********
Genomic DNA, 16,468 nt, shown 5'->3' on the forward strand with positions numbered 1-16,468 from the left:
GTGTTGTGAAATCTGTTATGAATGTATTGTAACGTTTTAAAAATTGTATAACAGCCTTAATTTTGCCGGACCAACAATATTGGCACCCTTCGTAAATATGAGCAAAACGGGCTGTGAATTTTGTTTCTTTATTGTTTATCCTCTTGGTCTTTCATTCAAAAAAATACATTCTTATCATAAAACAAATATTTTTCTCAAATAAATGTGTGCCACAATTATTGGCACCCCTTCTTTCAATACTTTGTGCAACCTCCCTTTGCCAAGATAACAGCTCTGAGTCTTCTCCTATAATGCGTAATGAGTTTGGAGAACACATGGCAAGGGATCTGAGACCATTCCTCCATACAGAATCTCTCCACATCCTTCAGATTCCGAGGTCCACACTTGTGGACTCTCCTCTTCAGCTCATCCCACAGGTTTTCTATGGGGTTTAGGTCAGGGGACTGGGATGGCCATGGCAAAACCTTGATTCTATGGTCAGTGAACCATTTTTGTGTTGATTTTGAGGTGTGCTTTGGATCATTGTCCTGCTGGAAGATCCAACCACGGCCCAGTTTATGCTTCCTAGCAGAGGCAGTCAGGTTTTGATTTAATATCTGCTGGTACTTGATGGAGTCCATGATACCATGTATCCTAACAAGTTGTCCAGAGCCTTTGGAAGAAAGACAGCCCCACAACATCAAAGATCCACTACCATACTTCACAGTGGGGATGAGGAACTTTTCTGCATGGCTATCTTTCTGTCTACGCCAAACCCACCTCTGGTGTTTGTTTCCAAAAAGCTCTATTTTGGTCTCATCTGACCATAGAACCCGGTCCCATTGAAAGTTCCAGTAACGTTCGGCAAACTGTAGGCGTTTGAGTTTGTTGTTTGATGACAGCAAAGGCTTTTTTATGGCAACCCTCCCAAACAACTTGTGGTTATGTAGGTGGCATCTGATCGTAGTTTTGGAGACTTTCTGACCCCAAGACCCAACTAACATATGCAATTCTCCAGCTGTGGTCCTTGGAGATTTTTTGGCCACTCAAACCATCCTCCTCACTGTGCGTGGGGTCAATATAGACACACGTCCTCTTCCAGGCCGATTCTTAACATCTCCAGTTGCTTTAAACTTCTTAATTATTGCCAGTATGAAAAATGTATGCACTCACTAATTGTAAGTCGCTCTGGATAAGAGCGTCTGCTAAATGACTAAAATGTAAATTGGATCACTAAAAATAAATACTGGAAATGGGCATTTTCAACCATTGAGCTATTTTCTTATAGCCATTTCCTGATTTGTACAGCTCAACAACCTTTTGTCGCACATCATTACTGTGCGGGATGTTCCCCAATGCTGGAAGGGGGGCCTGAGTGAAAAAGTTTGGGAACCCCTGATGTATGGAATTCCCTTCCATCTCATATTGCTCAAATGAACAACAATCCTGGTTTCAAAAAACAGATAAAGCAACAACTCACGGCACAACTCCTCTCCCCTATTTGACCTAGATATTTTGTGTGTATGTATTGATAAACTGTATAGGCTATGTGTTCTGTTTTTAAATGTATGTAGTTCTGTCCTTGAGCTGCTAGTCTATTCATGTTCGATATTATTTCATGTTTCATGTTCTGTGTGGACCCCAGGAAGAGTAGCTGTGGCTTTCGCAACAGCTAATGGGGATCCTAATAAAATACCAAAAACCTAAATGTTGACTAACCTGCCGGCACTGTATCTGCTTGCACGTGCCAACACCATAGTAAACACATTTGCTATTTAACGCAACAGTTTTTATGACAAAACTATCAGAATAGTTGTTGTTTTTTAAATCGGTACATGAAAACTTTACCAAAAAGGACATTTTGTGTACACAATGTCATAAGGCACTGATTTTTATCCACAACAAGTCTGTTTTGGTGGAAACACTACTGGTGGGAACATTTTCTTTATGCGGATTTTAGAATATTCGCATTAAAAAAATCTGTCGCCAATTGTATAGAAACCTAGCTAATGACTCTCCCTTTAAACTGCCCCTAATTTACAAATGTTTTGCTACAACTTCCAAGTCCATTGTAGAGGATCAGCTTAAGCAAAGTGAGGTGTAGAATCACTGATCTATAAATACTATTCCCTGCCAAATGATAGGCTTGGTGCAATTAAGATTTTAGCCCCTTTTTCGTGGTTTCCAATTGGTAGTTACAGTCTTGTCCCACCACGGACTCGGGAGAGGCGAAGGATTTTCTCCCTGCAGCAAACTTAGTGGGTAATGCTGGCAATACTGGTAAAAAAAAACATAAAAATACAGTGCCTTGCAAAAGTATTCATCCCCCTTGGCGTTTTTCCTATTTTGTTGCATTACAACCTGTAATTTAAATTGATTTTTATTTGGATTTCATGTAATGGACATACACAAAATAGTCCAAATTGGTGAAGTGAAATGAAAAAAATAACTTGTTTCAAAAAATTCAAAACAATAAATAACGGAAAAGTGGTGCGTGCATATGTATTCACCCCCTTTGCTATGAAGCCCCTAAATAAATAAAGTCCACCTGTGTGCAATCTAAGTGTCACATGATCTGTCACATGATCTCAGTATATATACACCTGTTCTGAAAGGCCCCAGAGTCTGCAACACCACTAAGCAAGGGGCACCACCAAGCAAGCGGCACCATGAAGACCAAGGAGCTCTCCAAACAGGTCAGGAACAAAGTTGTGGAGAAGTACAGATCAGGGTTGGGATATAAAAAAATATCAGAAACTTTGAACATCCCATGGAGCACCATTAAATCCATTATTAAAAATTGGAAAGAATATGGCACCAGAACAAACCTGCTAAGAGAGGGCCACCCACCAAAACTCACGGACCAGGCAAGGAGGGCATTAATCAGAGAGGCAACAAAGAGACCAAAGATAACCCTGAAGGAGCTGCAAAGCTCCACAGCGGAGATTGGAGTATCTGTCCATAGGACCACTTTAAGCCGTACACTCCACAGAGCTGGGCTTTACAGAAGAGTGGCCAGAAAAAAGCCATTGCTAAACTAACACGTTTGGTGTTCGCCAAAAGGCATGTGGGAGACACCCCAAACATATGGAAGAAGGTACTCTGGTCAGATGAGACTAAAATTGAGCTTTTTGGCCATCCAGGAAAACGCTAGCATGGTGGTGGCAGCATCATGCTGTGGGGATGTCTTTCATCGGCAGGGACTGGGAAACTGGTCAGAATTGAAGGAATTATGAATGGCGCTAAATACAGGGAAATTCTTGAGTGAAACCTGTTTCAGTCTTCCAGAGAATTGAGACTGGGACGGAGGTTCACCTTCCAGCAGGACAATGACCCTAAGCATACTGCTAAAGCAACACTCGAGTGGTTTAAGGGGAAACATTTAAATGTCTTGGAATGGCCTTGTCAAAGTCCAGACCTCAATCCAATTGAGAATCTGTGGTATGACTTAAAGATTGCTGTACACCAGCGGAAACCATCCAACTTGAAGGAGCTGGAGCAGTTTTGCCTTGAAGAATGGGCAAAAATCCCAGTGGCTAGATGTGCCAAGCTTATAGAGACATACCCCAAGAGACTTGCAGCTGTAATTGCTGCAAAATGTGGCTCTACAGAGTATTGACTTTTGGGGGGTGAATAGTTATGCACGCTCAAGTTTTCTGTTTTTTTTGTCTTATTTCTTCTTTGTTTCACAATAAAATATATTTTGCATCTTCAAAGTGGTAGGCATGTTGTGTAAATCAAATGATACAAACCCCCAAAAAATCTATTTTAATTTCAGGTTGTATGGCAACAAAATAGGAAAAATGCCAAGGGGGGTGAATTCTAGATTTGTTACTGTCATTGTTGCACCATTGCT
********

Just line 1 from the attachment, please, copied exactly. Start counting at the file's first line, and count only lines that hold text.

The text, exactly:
Genomic DNA, 16,468 nt, shown 5'->3' on the forward strand with positions numbered 1-16,468 from the left: